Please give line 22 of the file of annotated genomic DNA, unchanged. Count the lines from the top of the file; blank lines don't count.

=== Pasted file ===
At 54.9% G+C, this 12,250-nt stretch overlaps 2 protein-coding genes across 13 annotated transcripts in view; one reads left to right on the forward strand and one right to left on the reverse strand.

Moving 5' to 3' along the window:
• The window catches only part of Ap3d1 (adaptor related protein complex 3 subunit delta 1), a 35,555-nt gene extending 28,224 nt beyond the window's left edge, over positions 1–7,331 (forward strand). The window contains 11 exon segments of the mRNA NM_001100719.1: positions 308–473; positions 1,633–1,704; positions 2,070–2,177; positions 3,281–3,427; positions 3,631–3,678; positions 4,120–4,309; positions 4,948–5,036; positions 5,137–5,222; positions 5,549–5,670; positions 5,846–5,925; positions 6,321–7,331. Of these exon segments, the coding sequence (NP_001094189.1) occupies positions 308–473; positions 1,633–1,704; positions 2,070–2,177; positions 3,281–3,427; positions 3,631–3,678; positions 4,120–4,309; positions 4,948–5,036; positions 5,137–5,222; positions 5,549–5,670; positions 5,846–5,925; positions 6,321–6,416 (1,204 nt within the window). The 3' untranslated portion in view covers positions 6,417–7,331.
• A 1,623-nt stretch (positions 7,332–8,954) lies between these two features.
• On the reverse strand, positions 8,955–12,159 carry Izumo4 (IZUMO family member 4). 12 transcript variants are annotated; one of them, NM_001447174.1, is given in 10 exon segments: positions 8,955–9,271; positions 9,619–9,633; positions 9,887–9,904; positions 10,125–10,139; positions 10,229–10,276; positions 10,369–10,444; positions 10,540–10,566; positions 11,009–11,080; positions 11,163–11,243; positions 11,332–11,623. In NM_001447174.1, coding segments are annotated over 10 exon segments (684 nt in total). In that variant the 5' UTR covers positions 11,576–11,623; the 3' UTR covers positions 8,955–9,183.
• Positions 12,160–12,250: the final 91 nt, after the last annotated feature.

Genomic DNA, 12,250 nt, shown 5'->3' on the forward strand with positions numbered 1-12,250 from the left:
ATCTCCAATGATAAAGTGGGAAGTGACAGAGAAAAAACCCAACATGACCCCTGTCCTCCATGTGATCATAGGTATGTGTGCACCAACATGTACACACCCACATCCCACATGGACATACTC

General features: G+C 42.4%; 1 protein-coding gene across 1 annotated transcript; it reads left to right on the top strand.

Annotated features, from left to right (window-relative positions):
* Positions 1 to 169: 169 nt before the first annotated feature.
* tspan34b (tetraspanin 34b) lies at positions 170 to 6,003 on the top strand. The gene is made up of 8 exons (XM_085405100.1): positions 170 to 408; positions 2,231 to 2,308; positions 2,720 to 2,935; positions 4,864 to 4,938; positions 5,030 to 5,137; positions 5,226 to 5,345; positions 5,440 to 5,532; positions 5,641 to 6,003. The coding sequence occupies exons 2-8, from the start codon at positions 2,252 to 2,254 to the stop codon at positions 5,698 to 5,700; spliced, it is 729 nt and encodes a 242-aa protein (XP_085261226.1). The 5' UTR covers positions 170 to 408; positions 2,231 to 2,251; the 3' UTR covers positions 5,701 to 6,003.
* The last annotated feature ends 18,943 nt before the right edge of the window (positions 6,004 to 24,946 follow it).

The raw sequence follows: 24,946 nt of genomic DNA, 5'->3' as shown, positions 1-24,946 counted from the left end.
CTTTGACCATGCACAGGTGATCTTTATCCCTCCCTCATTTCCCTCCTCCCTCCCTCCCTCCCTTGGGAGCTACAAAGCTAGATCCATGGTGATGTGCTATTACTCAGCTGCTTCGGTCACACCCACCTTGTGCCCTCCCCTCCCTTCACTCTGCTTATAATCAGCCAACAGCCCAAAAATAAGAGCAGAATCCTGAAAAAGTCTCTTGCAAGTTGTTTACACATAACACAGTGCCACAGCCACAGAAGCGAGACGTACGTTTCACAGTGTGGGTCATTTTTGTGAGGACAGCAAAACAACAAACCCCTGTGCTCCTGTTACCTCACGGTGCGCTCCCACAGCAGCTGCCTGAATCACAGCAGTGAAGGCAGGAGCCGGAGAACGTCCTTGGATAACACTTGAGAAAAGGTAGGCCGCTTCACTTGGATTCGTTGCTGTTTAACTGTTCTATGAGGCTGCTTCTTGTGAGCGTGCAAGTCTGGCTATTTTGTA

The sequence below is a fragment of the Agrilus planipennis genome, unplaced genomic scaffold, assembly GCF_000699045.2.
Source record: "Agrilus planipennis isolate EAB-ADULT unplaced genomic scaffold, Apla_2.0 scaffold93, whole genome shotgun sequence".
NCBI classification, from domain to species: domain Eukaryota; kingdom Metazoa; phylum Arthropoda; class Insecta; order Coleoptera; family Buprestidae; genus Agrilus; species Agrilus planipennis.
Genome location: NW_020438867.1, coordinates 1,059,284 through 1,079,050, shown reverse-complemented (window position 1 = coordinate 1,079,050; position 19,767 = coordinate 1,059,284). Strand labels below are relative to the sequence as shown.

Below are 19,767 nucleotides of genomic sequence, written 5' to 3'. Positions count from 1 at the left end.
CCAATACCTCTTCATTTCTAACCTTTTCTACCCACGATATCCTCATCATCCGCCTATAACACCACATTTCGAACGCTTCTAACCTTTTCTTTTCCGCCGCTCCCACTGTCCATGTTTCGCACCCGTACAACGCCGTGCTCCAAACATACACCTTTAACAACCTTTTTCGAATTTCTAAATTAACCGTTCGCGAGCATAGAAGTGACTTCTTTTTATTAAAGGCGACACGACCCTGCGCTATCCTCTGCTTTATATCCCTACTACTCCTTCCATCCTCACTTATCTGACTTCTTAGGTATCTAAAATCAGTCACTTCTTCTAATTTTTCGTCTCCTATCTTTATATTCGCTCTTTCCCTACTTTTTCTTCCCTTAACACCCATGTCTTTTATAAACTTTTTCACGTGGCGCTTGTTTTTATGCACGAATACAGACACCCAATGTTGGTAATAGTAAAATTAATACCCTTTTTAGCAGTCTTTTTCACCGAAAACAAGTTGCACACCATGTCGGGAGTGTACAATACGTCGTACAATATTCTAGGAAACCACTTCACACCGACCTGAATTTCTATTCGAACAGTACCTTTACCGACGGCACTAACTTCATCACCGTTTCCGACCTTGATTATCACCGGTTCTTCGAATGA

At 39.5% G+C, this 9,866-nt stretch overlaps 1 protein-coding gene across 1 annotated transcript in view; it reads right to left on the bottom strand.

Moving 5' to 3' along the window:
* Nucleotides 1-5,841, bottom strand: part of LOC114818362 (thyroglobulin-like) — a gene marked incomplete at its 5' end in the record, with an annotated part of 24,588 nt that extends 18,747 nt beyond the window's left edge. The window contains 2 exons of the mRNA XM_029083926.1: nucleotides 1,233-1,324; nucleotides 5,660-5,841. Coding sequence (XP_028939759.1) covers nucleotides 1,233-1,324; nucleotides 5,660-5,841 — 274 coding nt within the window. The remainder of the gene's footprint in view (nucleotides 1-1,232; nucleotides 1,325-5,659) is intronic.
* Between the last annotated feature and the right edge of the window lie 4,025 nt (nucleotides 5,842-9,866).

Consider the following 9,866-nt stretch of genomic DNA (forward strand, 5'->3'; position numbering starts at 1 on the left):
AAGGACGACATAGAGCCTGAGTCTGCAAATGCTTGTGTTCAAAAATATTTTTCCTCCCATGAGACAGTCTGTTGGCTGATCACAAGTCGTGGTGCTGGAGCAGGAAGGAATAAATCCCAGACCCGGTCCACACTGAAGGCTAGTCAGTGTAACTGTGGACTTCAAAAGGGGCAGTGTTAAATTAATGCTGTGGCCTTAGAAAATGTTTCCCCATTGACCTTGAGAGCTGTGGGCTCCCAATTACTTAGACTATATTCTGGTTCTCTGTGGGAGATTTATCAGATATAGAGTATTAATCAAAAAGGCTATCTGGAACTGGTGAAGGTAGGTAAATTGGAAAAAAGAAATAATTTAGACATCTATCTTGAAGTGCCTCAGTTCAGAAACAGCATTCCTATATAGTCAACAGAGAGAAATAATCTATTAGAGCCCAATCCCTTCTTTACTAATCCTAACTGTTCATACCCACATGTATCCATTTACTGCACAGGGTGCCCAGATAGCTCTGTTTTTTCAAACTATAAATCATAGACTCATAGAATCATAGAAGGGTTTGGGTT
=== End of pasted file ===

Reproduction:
At 39.5% G+C, this 9,866-nt stretch overlaps 1 protein-coding gene across 1 annotated transcript in view; it reads right to left on the bottom strand.